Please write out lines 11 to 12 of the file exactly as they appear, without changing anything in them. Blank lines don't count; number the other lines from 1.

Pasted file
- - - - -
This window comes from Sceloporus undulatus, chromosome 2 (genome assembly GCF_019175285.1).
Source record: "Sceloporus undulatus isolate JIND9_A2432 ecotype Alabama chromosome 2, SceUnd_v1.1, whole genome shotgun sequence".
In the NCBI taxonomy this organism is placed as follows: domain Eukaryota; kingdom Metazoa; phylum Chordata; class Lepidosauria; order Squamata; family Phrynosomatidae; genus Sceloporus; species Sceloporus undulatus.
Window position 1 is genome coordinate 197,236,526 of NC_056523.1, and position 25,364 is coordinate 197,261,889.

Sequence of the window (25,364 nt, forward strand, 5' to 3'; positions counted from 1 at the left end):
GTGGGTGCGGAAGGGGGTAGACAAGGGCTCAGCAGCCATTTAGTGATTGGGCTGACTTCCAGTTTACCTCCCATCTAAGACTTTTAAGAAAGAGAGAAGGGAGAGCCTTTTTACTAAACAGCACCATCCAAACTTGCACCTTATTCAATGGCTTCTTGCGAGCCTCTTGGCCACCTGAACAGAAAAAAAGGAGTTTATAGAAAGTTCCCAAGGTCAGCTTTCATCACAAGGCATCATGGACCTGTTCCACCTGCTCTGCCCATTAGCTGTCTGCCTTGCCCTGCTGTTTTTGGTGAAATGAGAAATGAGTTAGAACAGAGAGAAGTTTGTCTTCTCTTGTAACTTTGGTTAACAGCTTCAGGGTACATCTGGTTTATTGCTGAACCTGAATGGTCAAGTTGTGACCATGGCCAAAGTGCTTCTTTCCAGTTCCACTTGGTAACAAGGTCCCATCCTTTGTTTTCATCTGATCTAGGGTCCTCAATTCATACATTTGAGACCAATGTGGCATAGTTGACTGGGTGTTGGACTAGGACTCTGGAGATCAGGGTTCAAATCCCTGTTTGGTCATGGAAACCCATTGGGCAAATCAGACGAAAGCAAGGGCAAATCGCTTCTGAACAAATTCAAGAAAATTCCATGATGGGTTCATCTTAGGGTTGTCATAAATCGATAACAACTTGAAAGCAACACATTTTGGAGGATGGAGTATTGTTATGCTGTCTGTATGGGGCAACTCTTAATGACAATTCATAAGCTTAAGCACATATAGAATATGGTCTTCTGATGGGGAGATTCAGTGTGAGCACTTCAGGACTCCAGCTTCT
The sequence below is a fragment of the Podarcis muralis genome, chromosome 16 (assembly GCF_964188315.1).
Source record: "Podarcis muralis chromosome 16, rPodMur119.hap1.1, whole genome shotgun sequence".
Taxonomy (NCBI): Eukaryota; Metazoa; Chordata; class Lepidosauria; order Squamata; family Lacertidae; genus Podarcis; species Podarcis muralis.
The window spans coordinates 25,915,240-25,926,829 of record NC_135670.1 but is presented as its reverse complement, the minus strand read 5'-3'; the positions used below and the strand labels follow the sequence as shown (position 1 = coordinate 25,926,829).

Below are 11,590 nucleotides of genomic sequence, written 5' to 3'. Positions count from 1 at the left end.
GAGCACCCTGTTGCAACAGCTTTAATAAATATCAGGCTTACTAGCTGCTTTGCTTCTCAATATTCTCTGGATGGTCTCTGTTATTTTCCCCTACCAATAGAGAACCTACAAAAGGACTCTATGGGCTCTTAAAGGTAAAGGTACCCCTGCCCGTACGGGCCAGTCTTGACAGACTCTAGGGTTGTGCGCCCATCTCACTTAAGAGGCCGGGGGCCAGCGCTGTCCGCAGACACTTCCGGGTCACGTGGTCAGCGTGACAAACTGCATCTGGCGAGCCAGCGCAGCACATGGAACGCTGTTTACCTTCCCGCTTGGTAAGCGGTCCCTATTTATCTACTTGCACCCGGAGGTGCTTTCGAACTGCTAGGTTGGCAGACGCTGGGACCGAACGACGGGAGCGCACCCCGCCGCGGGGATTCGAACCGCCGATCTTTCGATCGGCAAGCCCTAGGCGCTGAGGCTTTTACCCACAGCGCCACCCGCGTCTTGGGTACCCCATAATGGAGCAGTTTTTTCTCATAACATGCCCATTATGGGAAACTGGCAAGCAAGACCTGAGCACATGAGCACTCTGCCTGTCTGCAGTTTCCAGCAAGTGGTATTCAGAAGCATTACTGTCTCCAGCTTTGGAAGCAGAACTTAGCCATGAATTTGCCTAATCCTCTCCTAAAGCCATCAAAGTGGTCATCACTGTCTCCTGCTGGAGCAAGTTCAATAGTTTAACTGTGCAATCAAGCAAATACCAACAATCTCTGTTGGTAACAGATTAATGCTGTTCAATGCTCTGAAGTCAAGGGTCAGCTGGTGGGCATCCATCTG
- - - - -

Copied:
Below are 11,590 nucleotides of genomic sequence, written 5' to 3'. Positions count from 1 at the left end.
GAGCACCCTGTTGCAACAGCTTTAATAAATATCAGGCTTACTAGCTGCTTTGCTTCTCAATATTCTCTGGATGGTCTCTGTTATTTTCCCCTACCAATAGAGAACCTACAAAAGGACTCTATGGGCTCTTAAAGGTAAAGGTACCCCTGCCCGTACGGGCCAGTCTTGACAGACTCTAGGGTTGTGCGCCCATCTCACTTAAGAGGCCGGGGGCCAGCGCTGTCCGCAGACACTTCCGGGTCACGTGGTCAGCGTGACAAACTGCATCTGGCGAGCCAGCGCAGCACATGGAACGCTGTTTACCTTCCCGCTTGGTAAGCGGTCCCTATTTATCTACTTGCACCCGGAGGTGCTTTCGAACTGCTAGGTTGGCAGACGCTGGGACCGAACGACGGGAGCGCACCCCGCCGCGGGGATTCGAACCGCCGATCTTTCGATCGGCAAGCCCTAGGCGCTGAGGCTTTTACCCACAGCGCCACCCGCGTCTTGGGTACCCCATAATGGAGCAGTTTTTTCTCATAACATGCCCATTATGGGAAACTGGCAAGCAAGACCTGAGCACATGAGCACTCTGCCTGTCTGCAGTTTCCAGCAAGTGGTATTCAGAAGCATTACTGTCTCCAGCTTTGGAAGCAGAACTTAGCCATGAATTTGCCTAATCCTCTCCTAAAGCCATCAAAGTGGTCATCACTGTCTCCTGCTGGAGCAAGTTCAATAGTTTAACTGTGCAATCAAGCAAATACCAACAATCTCTGTTGGTAACAGATTAATGCTGTTCAATGCTCTGAAGTCAAGGGTCAGCTGGTGGGCATCCATCTG